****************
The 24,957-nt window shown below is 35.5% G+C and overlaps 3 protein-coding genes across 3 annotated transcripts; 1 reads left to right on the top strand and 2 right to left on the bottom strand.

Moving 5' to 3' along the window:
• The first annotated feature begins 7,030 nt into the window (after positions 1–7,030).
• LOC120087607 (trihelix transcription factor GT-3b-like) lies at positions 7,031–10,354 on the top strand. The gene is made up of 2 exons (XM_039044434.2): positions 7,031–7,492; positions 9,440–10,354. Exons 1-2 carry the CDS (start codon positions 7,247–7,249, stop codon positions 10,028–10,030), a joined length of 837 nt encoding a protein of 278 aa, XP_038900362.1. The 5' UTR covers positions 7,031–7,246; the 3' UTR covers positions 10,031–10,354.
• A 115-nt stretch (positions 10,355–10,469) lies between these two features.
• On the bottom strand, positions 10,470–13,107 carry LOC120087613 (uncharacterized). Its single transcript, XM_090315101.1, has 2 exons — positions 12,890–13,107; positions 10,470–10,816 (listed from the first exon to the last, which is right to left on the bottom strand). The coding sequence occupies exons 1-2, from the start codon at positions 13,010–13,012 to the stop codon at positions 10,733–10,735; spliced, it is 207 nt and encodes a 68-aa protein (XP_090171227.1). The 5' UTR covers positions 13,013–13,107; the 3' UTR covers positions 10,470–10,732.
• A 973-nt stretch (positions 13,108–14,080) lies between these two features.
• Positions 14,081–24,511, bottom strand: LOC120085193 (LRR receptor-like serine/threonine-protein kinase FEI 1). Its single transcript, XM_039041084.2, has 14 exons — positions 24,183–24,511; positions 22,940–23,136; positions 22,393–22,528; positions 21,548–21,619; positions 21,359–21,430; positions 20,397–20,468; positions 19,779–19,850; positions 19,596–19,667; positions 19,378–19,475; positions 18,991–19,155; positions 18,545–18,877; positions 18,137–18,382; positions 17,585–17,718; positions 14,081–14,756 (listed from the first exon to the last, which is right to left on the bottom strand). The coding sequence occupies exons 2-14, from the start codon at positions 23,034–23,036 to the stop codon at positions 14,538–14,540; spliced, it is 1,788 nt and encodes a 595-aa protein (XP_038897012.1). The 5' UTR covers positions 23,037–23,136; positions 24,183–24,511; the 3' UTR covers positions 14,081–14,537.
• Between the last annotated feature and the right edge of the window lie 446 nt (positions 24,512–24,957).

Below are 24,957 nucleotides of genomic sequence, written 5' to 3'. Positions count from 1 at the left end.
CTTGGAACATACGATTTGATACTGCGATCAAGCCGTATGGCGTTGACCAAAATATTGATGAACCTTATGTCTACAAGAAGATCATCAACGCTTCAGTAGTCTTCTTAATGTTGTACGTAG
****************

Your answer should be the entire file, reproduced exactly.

The 24,957-nt window shown below is 35.5% G+C and overlaps 3 protein-coding genes across 3 annotated transcripts; 1 reads left to right on the top strand and 2 right to left on the bottom strand.

Moving 5' to 3' along the window:
• The first annotated feature begins 7,030 nt into the window (after positions 1–7,030).
• LOC120087607 (trihelix transcription factor GT-3b-like) lies at positions 7,031–10,354 on the top strand. The gene is made up of 2 exons (XM_039044434.2): positions 7,031–7,492; positions 9,440–10,354. Exons 1-2 carry the CDS (start codon positions 7,247–7,249, stop codon positions 10,028–10,030), a joined length of 837 nt encoding a protein of 278 aa, XP_038900362.1. The 5' UTR covers positions 7,031–7,246; the 3' UTR covers positions 10,031–10,354.
• A 115-nt stretch (positions 10,355–10,469) lies between these two features.
• On the bottom strand, positions 10,470–13,107 carry LOC120087613 (uncharacterized). Its single transcript, XM_090315101.1, has 2 exons — positions 12,890–13,107; positions 10,470–10,816 (listed from the first exon to the last, which is right to left on the bottom strand). The coding sequence occupies exons 1-2, from the start codon at positions 13,010–13,012 to the stop codon at positions 10,733–10,735; spliced, it is 207 nt and encodes a 68-aa protein (XP_090171227.1). The 5' UTR covers positions 13,013–13,107; the 3' UTR covers positions 10,470–10,732.
• A 973-nt stretch (positions 13,108–14,080) lies between these two features.
• Positions 14,081–24,511, bottom strand: LOC120085193 (LRR receptor-like serine/threonine-protein kinase FEI 1). Its single transcript, XM_039041084.2, has 14 exons — positions 24,183–24,511; positions 22,940–23,136; positions 22,393–22,528; positions 21,548–21,619; positions 21,359–21,430; positions 20,397–20,468; positions 19,779–19,850; positions 19,596–19,667; positions 19,378–19,475; positions 18,991–19,155; positions 18,545–18,877; positions 18,137–18,382; positions 17,585–17,718; positions 14,081–14,756 (listed from the first exon to the last, which is right to left on the bottom strand). The coding sequence occupies exons 2-14, from the start codon at positions 23,034–23,036 to the stop codon at positions 14,538–14,540; spliced, it is 1,788 nt and encodes a 595-aa protein (XP_038897012.1). The 5' UTR covers positions 23,037–23,136; positions 24,183–24,511; the 3' UTR covers positions 14,081–14,537.
• Between the last annotated feature and the right edge of the window lie 446 nt (positions 24,512–24,957).

Below are 24,957 nucleotides of genomic sequence, written 5' to 3'. Positions count from 1 at the left end.
CTTGGAACATACGATTTGATACTGCGATCAAGCCGTATGGCGTTGACCAAAATATTGATGAACCTTATGTCTACAAGAAGATCATCAACGCTTCAGTAGTCTTCTTAATGTTGTACGTAG